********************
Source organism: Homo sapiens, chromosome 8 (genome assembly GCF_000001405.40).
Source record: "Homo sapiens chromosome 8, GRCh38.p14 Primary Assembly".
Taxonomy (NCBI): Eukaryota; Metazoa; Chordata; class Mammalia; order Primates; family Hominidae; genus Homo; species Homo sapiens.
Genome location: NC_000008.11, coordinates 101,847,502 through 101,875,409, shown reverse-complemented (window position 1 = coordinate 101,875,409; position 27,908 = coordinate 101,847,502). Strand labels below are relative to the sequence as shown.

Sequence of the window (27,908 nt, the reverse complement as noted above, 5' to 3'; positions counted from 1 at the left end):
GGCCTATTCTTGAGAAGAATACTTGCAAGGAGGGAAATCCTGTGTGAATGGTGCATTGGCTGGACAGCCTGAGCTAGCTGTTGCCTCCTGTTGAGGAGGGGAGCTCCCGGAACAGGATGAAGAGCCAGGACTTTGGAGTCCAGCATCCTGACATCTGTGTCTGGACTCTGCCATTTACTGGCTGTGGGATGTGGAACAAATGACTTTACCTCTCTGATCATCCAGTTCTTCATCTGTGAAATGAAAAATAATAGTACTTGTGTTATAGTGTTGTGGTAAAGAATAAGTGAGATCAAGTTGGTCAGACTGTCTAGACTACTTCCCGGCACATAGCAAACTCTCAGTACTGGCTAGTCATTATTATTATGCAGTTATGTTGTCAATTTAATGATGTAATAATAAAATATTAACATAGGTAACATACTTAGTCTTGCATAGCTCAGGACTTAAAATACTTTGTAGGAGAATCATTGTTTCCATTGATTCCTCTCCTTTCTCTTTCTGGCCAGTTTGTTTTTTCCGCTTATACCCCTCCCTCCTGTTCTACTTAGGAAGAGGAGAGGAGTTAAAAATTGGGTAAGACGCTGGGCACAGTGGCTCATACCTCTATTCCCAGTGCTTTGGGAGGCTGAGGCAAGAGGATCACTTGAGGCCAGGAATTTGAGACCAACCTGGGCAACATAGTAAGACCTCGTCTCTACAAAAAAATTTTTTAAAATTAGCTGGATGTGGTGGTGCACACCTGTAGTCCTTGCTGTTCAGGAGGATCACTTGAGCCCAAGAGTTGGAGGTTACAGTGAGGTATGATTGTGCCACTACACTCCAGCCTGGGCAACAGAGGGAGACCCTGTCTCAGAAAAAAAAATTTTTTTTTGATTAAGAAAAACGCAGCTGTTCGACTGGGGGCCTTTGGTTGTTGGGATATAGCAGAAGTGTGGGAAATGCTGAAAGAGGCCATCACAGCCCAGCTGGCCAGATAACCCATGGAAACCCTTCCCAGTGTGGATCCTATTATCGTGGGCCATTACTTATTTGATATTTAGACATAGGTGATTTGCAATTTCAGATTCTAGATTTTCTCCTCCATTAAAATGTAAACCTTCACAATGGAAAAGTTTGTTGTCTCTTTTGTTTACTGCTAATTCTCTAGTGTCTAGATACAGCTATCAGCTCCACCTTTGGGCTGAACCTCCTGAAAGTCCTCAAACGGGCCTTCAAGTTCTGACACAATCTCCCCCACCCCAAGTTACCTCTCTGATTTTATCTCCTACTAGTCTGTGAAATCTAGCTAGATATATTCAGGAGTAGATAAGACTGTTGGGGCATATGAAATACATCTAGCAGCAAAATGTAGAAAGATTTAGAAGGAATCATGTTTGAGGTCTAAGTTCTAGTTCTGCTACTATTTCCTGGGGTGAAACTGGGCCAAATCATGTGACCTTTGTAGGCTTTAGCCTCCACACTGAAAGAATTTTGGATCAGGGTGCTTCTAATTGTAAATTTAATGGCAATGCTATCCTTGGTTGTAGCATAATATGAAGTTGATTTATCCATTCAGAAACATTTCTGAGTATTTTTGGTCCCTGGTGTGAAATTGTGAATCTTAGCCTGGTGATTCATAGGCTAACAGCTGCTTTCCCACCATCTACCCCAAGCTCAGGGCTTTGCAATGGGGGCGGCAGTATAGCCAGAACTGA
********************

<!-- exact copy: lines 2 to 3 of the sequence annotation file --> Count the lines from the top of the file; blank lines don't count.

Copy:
Source record: "Homo sapiens chromosome 8, GRCh38.p14 Primary Assembly".
Taxonomy (NCBI): Eukaryota; Metazoa; Chordata; class Mammalia; order Primates; family Hominidae; genus Homo; species Homo sapiens.